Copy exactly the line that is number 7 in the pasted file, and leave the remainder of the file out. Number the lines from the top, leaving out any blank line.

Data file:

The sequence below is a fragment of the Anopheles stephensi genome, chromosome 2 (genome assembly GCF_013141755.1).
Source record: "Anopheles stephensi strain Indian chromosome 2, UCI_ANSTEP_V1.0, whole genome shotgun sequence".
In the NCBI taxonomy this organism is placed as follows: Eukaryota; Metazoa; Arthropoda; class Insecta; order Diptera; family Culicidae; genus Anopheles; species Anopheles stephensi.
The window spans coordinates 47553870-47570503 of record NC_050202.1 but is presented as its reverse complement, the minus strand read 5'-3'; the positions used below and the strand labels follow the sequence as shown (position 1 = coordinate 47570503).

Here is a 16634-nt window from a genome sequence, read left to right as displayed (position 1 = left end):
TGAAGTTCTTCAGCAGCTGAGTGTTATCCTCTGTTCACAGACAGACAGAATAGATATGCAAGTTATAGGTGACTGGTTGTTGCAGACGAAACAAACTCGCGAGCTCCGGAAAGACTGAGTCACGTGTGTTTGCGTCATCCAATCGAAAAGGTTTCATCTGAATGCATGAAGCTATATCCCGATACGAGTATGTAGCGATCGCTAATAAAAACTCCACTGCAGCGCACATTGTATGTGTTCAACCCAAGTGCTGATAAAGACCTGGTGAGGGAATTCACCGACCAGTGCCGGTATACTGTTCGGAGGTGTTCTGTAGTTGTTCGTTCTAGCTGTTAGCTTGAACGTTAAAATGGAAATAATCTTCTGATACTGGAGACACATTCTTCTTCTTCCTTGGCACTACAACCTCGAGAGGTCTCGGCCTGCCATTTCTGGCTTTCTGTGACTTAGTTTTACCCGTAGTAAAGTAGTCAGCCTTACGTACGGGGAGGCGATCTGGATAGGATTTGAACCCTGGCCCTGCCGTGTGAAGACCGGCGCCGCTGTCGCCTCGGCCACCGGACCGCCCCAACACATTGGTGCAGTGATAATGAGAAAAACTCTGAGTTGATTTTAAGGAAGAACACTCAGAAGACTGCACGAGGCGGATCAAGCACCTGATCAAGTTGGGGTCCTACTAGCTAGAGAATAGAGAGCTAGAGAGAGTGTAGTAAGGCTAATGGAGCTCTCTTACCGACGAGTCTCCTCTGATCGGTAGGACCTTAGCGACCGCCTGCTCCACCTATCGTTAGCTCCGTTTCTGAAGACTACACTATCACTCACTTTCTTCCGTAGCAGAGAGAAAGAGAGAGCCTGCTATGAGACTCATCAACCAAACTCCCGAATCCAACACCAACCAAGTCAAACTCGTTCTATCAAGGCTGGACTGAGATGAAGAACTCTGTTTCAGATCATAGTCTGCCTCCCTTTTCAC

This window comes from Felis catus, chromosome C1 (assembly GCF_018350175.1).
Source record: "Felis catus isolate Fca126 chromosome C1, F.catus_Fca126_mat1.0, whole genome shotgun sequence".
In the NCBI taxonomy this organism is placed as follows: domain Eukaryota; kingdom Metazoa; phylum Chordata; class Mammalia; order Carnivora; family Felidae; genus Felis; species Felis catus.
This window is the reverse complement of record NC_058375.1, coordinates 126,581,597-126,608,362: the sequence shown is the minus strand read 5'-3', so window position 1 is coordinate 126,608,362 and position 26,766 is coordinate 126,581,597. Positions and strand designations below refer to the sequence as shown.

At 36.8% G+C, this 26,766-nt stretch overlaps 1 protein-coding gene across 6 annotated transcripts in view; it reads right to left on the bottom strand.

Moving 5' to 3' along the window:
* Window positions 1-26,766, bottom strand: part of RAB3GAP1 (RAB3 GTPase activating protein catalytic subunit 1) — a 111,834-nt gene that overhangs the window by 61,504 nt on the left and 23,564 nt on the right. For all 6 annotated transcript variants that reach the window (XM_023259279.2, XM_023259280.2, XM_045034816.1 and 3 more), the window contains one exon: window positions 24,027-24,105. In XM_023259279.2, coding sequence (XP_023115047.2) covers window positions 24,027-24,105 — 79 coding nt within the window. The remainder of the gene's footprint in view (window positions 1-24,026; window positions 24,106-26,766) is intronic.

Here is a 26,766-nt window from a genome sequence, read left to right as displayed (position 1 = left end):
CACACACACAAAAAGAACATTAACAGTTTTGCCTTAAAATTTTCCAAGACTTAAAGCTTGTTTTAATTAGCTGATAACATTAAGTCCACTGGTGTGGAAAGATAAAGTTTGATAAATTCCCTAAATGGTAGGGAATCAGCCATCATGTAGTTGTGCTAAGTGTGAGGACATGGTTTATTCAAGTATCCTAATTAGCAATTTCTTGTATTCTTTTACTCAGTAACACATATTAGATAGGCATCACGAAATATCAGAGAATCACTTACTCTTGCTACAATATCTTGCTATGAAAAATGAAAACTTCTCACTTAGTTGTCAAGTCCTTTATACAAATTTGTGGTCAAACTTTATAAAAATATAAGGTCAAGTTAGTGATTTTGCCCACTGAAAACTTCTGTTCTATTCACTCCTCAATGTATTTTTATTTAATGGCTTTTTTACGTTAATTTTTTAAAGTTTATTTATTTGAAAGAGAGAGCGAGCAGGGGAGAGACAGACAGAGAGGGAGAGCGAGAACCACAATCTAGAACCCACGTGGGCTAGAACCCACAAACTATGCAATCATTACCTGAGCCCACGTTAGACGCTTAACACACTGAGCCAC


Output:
This window comes from Felis catus, chromosome C1 (assembly GCF_018350175.1).